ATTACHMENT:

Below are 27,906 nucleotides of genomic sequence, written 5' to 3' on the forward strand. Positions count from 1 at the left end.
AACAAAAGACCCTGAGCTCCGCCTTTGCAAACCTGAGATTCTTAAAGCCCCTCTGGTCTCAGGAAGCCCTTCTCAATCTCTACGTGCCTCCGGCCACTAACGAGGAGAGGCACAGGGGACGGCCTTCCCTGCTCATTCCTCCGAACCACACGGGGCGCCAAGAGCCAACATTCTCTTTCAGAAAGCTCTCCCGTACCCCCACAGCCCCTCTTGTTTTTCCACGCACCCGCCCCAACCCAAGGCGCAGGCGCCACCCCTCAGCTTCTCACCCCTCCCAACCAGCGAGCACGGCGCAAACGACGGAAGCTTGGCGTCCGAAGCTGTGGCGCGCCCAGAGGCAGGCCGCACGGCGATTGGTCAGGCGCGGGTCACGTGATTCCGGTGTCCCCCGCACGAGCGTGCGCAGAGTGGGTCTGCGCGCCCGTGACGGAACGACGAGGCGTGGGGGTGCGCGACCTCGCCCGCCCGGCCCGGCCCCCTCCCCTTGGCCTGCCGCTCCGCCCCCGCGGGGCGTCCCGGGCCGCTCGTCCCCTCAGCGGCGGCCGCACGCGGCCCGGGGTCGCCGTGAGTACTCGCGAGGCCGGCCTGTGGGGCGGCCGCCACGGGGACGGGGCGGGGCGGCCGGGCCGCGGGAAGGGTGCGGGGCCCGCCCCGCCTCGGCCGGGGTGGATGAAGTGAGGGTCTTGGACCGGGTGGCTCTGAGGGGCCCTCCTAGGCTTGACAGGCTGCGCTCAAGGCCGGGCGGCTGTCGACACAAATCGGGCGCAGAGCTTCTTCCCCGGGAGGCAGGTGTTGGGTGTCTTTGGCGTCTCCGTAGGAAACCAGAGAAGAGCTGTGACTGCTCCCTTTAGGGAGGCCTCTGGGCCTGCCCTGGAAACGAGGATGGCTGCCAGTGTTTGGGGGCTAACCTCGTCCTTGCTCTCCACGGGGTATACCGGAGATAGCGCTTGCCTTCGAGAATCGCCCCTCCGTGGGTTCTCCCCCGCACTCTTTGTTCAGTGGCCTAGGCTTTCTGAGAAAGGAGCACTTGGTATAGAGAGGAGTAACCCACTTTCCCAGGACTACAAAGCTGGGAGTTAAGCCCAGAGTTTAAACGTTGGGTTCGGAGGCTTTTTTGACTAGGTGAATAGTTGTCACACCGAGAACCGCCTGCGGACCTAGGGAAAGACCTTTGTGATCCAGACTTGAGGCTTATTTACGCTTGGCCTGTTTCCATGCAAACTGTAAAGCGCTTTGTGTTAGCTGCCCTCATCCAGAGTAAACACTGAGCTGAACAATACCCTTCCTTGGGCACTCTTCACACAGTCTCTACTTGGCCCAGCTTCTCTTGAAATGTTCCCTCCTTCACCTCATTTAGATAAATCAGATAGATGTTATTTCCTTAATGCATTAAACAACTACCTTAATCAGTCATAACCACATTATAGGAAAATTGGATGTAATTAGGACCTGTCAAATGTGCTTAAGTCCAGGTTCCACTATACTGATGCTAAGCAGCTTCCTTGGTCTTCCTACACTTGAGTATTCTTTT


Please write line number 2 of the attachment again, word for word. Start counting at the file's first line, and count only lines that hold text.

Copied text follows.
AACAAAAGACCCTGAGCTCCGCCTTTGCAAACCTGAGATTCTTAAAGCCCCTCTGGTCTCAGGAAGCCCTTCTCAATCTCTACGTGCCTCCGGCCACTAACGAGGAGAGGCACAGGGGACGGCCTTCCCTGCTCATTCCTCCGAACCACACGGGGCGCCAAGAGCCAACATTCTCTTTCAGAAAGCTCTCCCGTACCCCCACAGCCCCTCTTGTTTTTCCACGCACCCGCCCCAACCCAAGGCGCAGGCGCCACCCCTCAGCTTCTCACCCCTCCCAACCAGCGAGCACGGCGCAAACGACGGAAGCTTGGCGTCCGAAGCTGTGGCGCGCCCAGAGGCAGGCCGCACGGCGATTGGTCAGGCGCGGGTCACGTGATTCCGGTGTCCCCCGCACGAGCGTGCGCAGAGTGGGTCTGCGCGCCCGTGACGGAACGACGAGGCGTGGGGGTGCGCGACCTCGCCCGCCCGGCCCGGCCCCCTCCCCTTGGCCTGCCGCTCCGCCCCCGCGGGGCGTCCCGGGCCGCTCGTCCCCTCAGCGGCGGCCGCACGCGGCCCGGGGTCGCCGTGAGTACTCGCGAGGCCGGCCTGTGGGGCGGCCGCCACGGGGACGGGGCGGGGCGGCCGGGCCGCGGGAAGGGTGCGGGGCCCGCCCCGCCTCGGCCGGGGTGGATGAAGTGAGGGTCTTGGACCGGGTGGCTCTGAGGGGCCCTCCTAGGCTTGACAGGCTGCGCTCAAGGCCGGGCGGCTGTCGACACAAATCGGGCGCAGAGCTTCTTCCCCGGGAGGCAGGTGTTGGGTGTCTTTGGCGTCTCCGTAGGAAACCAGAGAAGAGCTGTGACTGCTCCCTTTAGGGAGGCCTCTGGGCCTGCCCTGGAAACGAGGATGGCTGCCAGTGTTTGGGGGCTAACCTCGTCCTTGCTCTCCACGGGGTATACCGGAGATAGCGCTTGCCTTCGAGAATCGCCCCTCCGTGGGTTCTCCCCCGCACTCTTTGTTCAGTGGCCTAGGCTTTCTGAGAAAGGAGCACTTGGTATAGAGAGGAGTAACCCACTTTCCCAGGACTACAAAGCTGGGAGTTAAGCCCAGAGTTTAAACGTTGGGTTCGGAGGCTTTTTTGACTAGGTGAATAGTTGTCACACCGAGAACCGCCTGCGGACCTAGGGAAAGACCTTTGTGATCCAGACTTGAGGCTTATTTACGCTTGGCCTGTTTCCATGCAAACTGTAAAGCGCTTTGTGTTAGCTGCCCTCATCCAGAGTAAACACTGAGCTGAACAATACCCTTCCTTGGGCACTCTTCACACAGTCTCTACTTGGCCCAGCTTCTCTTGAAATGTTCCCTCCTTCACCTCATTTAGATAAATCAGATAGATGTTATTTCCTTAATGCATTAAACAACTACCTTAATCAGTCATAACCACATTATAGGAAAATTGGATGTAATTAGGACCTGTCAAATGTGCTTAAGTCCAGGTTCCACTATACTGATGCTAAGCAGCTTCCTTGGTCTTCCTACACTTGAGTATTCTTTT